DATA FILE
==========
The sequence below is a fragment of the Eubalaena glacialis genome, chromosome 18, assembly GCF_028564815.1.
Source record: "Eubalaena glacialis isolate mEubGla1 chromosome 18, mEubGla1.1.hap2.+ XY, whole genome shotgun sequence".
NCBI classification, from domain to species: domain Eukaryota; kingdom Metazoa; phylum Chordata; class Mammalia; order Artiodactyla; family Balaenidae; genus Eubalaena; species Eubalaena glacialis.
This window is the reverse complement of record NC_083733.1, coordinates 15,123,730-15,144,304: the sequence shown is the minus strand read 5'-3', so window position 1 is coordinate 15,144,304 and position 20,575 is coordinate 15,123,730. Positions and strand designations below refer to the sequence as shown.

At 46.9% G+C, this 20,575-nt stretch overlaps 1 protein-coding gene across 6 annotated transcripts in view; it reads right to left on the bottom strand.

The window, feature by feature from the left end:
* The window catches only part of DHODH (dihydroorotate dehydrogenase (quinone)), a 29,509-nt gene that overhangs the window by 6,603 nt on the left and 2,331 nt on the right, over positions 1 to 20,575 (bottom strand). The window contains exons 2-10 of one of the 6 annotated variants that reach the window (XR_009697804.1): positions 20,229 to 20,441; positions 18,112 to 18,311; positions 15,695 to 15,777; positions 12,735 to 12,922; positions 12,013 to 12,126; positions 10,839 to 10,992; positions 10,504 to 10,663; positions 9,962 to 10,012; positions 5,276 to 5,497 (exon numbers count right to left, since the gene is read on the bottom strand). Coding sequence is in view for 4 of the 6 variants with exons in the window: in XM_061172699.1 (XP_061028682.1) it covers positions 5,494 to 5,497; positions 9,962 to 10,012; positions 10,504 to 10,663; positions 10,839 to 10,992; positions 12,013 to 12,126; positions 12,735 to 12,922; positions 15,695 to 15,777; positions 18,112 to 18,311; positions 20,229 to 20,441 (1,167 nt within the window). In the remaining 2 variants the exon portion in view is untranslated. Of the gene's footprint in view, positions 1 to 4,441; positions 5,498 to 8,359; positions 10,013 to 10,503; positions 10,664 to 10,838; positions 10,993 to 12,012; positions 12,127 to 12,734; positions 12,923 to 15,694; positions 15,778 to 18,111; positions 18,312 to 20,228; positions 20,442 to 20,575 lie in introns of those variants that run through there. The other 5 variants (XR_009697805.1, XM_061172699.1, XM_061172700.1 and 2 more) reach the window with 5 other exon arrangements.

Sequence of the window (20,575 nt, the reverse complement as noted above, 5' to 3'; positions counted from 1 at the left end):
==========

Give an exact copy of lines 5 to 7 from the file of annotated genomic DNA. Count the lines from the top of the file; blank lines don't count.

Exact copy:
At 46.9% G+C, this 20,575-nt stretch overlaps 1 protein-coding gene across 6 annotated transcripts in view; it reads right to left on the bottom strand.

The window, feature by feature from the left end:
* The window catches only part of DHODH (dihydroorotate dehydrogenase (quinone)), a 29,509-nt gene that overhangs the window by 6,603 nt on the left and 2,331 nt on the right, over positions 1 to 20,575 (bottom strand). The window contains exons 2-10 of one of the 6 annotated variants that reach the window (XR_009697804.1): positions 20,229 to 20,441; positions 18,112 to 18,311; positions 15,695 to 15,777; positions 12,735 to 12,922; positions 12,013 to 12,126; positions 10,839 to 10,992; positions 10,504 to 10,663; positions 9,962 to 10,012; positions 5,276 to 5,497 (exon numbers count right to left, since the gene is read on the bottom strand). Coding sequence is in view for 4 of the 6 variants with exons in the window: in XM_061172699.1 (XP_061028682.1) it covers positions 5,494 to 5,497; positions 9,962 to 10,012; positions 10,504 to 10,663; positions 10,839 to 10,992; positions 12,013 to 12,126; positions 12,735 to 12,922; positions 15,695 to 15,777; positions 18,112 to 18,311; positions 20,229 to 20,441 (1,167 nt within the window). In the remaining 2 variants the exon portion in view is untranslated. Of the gene's footprint in view, positions 1 to 4,441; positions 5,498 to 8,359; positions 10,013 to 10,503; positions 10,664 to 10,838; positions 10,993 to 12,012; positions 12,127 to 12,734; positions 12,923 to 15,694; positions 15,778 to 18,111; positions 18,312 to 20,228; positions 20,442 to 20,575 lie in introns of those variants that run through there. The other 5 variants (XR_009697805.1, XM_061172699.1, XM_061172700.1 and 2 more) reach the window with 5 other exon arrangements.